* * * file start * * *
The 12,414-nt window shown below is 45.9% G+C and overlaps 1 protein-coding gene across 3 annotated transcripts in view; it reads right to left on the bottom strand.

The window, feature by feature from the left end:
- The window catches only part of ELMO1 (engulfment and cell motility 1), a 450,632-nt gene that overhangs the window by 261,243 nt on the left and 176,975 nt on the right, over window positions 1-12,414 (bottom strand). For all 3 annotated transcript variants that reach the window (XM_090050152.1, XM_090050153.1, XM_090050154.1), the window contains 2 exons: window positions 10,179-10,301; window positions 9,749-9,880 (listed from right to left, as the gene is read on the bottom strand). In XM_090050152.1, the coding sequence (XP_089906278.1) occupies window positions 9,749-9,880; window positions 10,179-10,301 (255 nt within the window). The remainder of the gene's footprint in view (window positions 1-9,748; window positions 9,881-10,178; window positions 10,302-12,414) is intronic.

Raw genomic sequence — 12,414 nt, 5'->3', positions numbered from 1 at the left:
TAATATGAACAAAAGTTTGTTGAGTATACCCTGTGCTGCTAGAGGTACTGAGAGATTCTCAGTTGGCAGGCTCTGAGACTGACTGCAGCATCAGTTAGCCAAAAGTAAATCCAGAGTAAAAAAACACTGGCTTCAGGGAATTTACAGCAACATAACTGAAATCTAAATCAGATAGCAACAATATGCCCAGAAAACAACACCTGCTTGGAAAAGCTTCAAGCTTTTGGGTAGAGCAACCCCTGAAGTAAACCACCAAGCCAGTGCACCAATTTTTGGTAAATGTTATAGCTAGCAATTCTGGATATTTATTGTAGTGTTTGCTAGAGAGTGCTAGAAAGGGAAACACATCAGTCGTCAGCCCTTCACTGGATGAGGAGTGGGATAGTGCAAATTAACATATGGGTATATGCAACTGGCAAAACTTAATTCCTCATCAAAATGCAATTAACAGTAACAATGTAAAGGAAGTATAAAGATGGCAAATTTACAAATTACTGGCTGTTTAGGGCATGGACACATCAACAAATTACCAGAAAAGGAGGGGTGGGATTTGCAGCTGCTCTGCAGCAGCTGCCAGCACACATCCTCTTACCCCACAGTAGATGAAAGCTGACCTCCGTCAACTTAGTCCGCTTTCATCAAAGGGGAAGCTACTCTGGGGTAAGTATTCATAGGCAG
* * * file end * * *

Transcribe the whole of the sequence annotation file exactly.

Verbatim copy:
The 12,414-nt window shown below is 45.9% G+C and overlaps 1 protein-coding gene across 3 annotated transcripts in view; it reads right to left on the bottom strand.

The window, feature by feature from the left end:
- The window catches only part of ELMO1 (engulfment and cell motility 1), a 450,632-nt gene that overhangs the window by 261,243 nt on the left and 176,975 nt on the right, over window positions 1-12,414 (bottom strand). For all 3 annotated transcript variants that reach the window (XM_090050152.1, XM_090050153.1, XM_090050154.1), the window contains 2 exons: window positions 10,179-10,301; window positions 9,749-9,880 (listed from right to left, as the gene is read on the bottom strand). In XM_090050152.1, the coding sequence (XP_089906278.1) occupies window positions 9,749-9,880; window positions 10,179-10,301 (255 nt within the window). The remainder of the gene's footprint in view (window positions 1-9,748; window positions 9,881-10,178; window positions 10,302-12,414) is intronic.

Raw genomic sequence — 12,414 nt, 5'->3', positions numbered from 1 at the left:
TAATATGAACAAAAGTTTGTTGAGTATACCCTGTGCTGCTAGAGGTACTGAGAGATTCTCAGTTGGCAGGCTCTGAGACTGACTGCAGCATCAGTTAGCCAAAAGTAAATCCAGAGTAAAAAAACACTGGCTTCAGGGAATTTACAGCAACATAACTGAAATCTAAATCAGATAGCAACAATATGCCCAGAAAACAACACCTGCTTGGAAAAGCTTCAAGCTTTTGGGTAGAGCAACCCCTGAAGTAAACCACCAAGCCAGTGCACCAATTTTTGGTAAATGTTATAGCTAGCAATTCTGGATATTTATTGTAGTGTTTGCTAGAGAGTGCTAGAAAGGGAAACACATCAGTCGTCAGCCCTTCACTGGATGAGGAGTGGGATAGTGCAAATTAACATATGGGTATATGCAACTGGCAAAACTTAATTCCTCATCAAAATGCAATTAACAGTAACAATGTAAAGGAAGTATAAAGATGGCAAATTTACAAATTACTGGCTGTTTAGGGCATGGACACATCAACAAATTACCAGAAAAGGAGGGGTGGGATTTGCAGCTGCTCTGCAGCAGCTGCCAGCACACATCCTCTTACCCCACAGTAGATGAAAGCTGACCTCCGTCAACTTAGTCCGCTTTCATCAAAGGGGAAGCTACTCTGGGGTAAGTATTCATAGGCAG